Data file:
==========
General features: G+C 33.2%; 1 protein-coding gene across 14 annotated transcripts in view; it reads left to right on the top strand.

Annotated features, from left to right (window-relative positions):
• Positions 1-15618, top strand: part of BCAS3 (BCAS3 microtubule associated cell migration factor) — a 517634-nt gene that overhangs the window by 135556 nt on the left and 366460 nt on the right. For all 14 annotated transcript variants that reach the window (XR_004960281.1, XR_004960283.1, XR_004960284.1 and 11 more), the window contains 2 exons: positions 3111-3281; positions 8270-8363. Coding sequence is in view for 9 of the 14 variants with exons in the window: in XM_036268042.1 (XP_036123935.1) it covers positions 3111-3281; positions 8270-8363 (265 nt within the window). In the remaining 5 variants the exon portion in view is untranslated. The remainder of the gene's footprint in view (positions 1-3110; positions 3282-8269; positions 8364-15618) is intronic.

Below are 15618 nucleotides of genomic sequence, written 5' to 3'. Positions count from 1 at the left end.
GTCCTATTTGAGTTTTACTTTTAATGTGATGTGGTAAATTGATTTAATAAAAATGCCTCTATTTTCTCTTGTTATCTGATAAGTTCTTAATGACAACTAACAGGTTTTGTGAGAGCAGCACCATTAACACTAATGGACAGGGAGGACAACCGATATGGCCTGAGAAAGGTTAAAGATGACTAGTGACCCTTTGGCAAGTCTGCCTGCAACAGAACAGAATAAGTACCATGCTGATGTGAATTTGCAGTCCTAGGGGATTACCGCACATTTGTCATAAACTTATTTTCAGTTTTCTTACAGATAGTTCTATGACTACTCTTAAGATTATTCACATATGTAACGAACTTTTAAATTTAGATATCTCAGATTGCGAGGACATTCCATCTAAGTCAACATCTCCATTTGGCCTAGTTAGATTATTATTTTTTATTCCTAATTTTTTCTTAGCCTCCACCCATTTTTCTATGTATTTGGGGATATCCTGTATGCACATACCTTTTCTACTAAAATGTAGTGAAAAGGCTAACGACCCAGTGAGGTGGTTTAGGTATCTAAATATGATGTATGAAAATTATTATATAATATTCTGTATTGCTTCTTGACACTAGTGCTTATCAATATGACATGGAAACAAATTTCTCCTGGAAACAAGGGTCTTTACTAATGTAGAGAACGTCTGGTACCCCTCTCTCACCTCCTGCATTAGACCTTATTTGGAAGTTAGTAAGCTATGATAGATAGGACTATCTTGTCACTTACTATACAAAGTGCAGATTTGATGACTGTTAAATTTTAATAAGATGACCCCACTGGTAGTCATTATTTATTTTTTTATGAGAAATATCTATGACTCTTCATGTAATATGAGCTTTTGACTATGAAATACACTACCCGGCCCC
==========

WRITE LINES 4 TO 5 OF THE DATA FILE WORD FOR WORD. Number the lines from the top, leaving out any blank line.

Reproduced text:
Below are 15618 nucleotides of genomic sequence, written 5' to 3'. Positions count from 1 at the left end.
GTCCTATTTGAGTTTTACTTTTAATGTGATGTGGTAAATTGATTTAATAAAAATGCCTCTATTTTCTCTTGTTATCTGATAAGTTCTTAATGACAACTAACAGGTTTTGTGAGAGCAGCACCATTAACACTAATGGACAGGGAGGACAACCGATATGGCCTGAGAAAGGTTAAAGATGACTAGTGACCCTTTGGCAAGTCTGCCTGCAACAGAACAGAATAAGTACCATGCTGATGTGAATTTGCAGTCCTAGGGGATTACCGCACATTTGTCATAAACTTATTTTCAGTTTTCTTACAGATAGTTCTATGACTACTCTTAAGATTATTCACATATGTAACGAACTTTTAAATTTAGATATCTCAGATTGCGAGGACATTCCATCTAAGTCAACATCTCCATTTGGCCTAGTTAGATTATTATTTTTTATTCCTAATTTTTTCTTAGCCTCCACCCATTTTTCTATGTATTTGGGGATATCCTGTATGCACATACCTTTTCTACTAAAATGTAGTGAAAAGGCTAACGACCCAGTGAGGTGGTTTAGGTATCTAAATATGATGTATGAAAATTATTATATAATATTCTGTATTGCTTCTTGACACTAGTGCTTATCAATATGACATGGAAACAAATTTCTCCTGGAAACAAGGGTCTTTACTAATGTAGAGAACGTCTGGTACCCCTCTCTCACCTCCTGCATTAGACCTTATTTGGAAGTTAGTAAGCTATGATAGATAGGACTATCTTGTCACTTACTATACAAAGTGCAGATTTGATGACTGTTAAATTTTAATAAGATGACCCCACTGGTAGTCATTATTTATTTTTTTATGAGAAATATCTATGACTCTTCATGTAATATGAGCTTTTGACTATGAAATACACTACCCGGCCCC